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Alabama Teachers Credit Union v. Design Build Concepts Inc.

United States District Court, N.D. Alabama, Middle Division

April 11, 2017

ALABAMA TEACHERS CREDIT UNION, Plaintiff,
v.
DESIGN BUILD CONCEPTS, INC, et al., Defendants.

          MEMORANDUM OPINION AND ORDER

          KARON OWEN BOWDRE CHIEF UNITED STATES DISTRICT JUDGE

         Before the court is Plaintiff Alabama Teachers Credit Union's motion for entry of discovery schedule and continuance of briefing schedule, (doc. 32), as well as Defendant Design Build Concepts/IBT LLC's[1] Motion for Judgment on the Pleadings. (Doc. 28). Initially, the court had set the motion for judgment on the pleadings on a briefing schedule. Having reviewed the recent filings of the parties, the court does not need further briefing on this issue.

         Accordingly, the court VACATES the previous briefing schedule. (Doc. 31). For the reasons discussed below, the court DENIES the motion for judgment on the pleadings, and, therefore, finds Alabama Teachers Credit Union's motion for a discovery schedule and continuance of briefing schedule is MOOT.

         I. BACKGROUND

         This case involves claims about the construction of an office building in Gadsden, Alabama. Around April 17, 2003, Plaintiff ATCU and Defendant DBC/IBT entered into an agreement for DBC/IBT to design and construct an office for ATC U.Sometimes after moving into the building, ATCU discovered water leaks, roof leaks, and other problems with the building.

         ATCU requested that DBC/IBT evaluate the leaks and make the proper repairs, but those repairs were never made, despite assurances the defects would be addressed. Because of the Defendants' representations that it would repair the leaks, ATCU deferred hiring another party to complete the repairs.

         ATCU claims DBC/IBT is liable to it for breach of contract, negligence, fraudulent misrepresentation, breach of warranty, negligent hiring, training, and supervision, professional negligence, and negligent performance of warranty obligation.

         II. STANDARD OF REVIEW

         A party may move for judgment on the pleadings only after the pleadings are closed. See Fed.R.Civ.P. 12(c). “Judgment on the pleadings is proper when no issues of material fact exist, and the moving party is entitled to judgment as a matter of law based on the substance of the pleadings and any judicially noticed facts.” Interline Brands, Inc. v. Chartis Specialty Ins. Co., 749 F.3d 962, 965 (11th Cir.2014) (internal citation omitted). In determining whether a defendant is entitled to judgment on the pleadings, courts must “accept all the facts in the complaint as true and view them in the light most favorable to the nonmoving party.” Id.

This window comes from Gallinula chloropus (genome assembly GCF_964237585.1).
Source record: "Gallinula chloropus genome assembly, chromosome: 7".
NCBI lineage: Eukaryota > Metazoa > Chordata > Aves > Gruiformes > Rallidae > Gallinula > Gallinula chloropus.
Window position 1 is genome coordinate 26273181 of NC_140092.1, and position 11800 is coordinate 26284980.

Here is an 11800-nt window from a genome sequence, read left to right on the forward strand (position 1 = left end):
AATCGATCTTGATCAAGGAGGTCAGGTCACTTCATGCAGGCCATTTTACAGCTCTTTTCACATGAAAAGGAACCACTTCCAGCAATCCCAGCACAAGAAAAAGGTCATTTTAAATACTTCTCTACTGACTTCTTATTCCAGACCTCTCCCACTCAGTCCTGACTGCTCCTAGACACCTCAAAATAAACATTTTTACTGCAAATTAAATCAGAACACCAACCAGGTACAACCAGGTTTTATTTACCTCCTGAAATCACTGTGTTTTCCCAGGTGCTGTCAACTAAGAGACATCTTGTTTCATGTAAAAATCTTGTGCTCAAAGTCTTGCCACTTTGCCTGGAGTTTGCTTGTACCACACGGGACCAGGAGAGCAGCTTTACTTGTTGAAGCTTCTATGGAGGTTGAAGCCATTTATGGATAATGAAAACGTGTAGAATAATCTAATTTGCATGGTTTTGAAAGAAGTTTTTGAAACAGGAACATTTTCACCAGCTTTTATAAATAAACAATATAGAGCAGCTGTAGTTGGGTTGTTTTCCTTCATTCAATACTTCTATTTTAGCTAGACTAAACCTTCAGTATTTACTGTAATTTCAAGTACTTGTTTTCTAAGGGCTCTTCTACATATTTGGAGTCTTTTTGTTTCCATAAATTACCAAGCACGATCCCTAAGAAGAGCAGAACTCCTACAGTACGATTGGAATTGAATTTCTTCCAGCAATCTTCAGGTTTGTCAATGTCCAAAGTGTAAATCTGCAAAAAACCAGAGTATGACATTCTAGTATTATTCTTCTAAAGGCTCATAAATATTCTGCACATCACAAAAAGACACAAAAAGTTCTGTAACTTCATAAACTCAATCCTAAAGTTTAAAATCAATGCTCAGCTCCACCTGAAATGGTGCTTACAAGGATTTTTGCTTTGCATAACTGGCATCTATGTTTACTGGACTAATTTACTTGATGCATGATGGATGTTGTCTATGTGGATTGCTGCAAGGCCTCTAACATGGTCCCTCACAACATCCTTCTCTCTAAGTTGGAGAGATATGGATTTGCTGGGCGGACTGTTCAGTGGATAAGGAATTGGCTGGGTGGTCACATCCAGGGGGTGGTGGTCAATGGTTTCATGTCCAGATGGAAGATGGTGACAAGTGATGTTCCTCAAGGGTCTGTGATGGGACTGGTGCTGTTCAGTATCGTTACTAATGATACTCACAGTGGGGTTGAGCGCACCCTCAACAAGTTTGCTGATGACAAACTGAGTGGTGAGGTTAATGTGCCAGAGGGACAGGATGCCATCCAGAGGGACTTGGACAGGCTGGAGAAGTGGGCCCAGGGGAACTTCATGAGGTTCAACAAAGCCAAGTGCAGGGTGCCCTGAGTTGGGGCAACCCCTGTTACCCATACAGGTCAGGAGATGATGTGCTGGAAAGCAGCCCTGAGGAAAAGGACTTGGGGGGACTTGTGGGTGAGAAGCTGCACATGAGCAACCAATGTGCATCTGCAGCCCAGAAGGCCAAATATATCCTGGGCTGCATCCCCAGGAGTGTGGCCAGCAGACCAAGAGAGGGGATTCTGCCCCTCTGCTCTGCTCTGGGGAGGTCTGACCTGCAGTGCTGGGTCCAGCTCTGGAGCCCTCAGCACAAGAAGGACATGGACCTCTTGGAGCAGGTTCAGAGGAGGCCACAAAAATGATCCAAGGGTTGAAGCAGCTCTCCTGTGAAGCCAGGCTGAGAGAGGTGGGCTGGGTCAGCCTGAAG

In ruling on a motion for judgment on the pleadings, courts apply the same standards as applied to a Rule 12(b)(6) motion to dismiss. See Strategic Income Fund, LLC v.v Spear, Leeds & Kellogg Corp., 305 F.3d 1293, 1295 n. 8 (11th Cir.2002). A court must grant the motion for judgment on the pleadings if, “on the basis of a dispositive issue of law, no construction of the factual allegations will support the cause of action.” Marshall Cnty. Bd. of Educ. v. Marshall Cnty. Gas Dist., 992 F.2d 1171, 1174 (11th Cir.1993). Accordingly, to avoid the granting of judgment on the pleadings, “a complaint must contain sufficient factual matter, accepted as true, to state a claim for relief that is plausible on its face.” Ashcroft v. Iqbal, 556 U.S. 662, 678 (2009) (internal quotation omitted).

         III. DISCUSSION

         This matter can be resolved with brevity. DBC/IBT argues ATCU's claims are barred by the statute of limitations for construction claims and the statute of repose under Alabama law. DBC/IBT bases this argument on its contention that the construction was “substantially complete” in 2005. But the fact construction was complete in 2005 was not pled in the complaint, but only raised by the Defendants in their answer.

         DBC/IBT says “the court may consider documents attached to the pleadings, such as those documents attached to the complaint and answer” in deciding judgment on the pleadings. (Doc. 29 at 4). To support this proposition, the Defendants cite to Yeager v. Ocwen Loan Servicing, LLC, No. 1:14CV117-MHT(WO), 2017 WL 701387, at *3 (M.D. Ala. Feb. 22, 2017), which in turn cites to Horsley v. Feldt, 304 F.3d 1125, 1135 (11th Cir. 2002).

         But Horsley does not say the court must consider every document attached to the answer. On the contrary, Horsley teaches that documents attached to the pleadings should only be considered when they pass the “incorporation by reference” test. Horsley, 304 F.3d at 1134-35. A document is incorporated by reference “if the contents are alleged in a complaint and no ...


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